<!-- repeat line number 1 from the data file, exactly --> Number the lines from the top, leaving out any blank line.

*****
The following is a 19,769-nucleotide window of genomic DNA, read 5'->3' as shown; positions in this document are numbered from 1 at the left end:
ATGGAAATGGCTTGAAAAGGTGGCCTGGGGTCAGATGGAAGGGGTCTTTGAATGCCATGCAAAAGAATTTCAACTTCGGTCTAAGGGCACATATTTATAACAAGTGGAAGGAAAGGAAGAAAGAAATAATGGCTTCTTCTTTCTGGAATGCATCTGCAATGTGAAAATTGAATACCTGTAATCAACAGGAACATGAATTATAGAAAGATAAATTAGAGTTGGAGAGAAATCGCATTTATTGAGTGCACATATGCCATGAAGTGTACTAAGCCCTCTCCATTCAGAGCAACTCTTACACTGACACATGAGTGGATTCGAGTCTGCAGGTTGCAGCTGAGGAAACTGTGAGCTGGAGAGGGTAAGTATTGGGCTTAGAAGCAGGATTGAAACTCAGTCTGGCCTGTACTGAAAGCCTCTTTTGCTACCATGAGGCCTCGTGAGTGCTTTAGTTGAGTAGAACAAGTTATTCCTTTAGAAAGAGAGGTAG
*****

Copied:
The following is a 19,769-nucleotide window of genomic DNA, read 5'->3' as shown; positions in this document are numbered from 1 at the left end: